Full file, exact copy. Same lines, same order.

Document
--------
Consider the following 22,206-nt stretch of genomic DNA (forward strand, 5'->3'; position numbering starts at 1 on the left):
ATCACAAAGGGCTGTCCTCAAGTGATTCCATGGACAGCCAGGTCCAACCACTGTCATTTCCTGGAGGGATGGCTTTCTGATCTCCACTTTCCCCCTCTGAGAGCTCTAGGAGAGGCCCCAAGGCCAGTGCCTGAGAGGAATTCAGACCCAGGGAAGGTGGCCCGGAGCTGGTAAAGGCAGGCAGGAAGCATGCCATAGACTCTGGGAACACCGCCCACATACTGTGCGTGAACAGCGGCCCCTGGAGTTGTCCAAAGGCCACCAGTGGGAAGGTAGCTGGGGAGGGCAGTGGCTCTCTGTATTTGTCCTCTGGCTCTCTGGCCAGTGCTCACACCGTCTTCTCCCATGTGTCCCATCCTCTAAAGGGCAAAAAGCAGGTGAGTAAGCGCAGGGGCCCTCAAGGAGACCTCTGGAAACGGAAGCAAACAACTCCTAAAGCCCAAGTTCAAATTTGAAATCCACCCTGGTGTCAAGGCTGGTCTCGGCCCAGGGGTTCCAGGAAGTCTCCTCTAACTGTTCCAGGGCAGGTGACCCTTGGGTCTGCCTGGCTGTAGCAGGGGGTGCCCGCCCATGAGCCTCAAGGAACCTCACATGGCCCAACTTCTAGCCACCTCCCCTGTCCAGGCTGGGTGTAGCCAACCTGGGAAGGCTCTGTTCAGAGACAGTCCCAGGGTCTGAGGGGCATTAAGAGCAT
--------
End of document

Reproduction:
Consider the following 22,206-nt stretch of genomic DNA (forward strand, 5'->3'; position numbering starts at 1 on the left):
ATCACAAAGGGCTGTCCTCAAGTGATTCCATGGACAGCCAGGTCCAACCACTGTCATTTCCTGGAGGGATGGCTTTCTGATCTCCACTTTCCCCCTCTGAGAGCTCTAGGAGAGGCCCCAAGGCCAGTGCCTGAGAGGAATTCAGACCCAGGGAAGGTGGCCCGGAGCTGGTAAAGGCAGGCAGGAAGCATGCCATAGACTCTGGGAACACCGCCCACATACTGTGCGTGAACAGCGGCCCCTGGAGTTGTCCAAAGGCCACCAGTGGGAAGGTAGCTGGGGAGGGCAGTGGCTCTCTGTATTTGTCCTCTGGCTCTCTGGCCAGTGCTCACACCGTCTTCTCCCATGTGTCCCATCCTCTAAAGGGCAAAAAGCAGGTGAGTAAGCGCAGGGGCCCTCAAGGAGACCTCTGGAAACGGAAGCAAACAACTCCTAAAGCCCAAGTTCAAATTTGAAATCCACCCTGGTGTCAAGGCTGGTCTCGGCCCAGGGGTTCCAGGAAGTCTCCTCTAACTGTTCCAGGGCAGGTGACCCTTGGGTCTGCCTGGCTGTAGCAGGGGGTGCCCGCCCATGAGCCTCAAGGAACCTCACATGGCCCAACTTCTAGCCACCTCCCCTGTCCAGGCTGGGTGTAGCCAACCTGGGAAGGCTCTGTTCAGAGACAGTCCCAGGGTCTGAGGGGCATTAAGAGCAT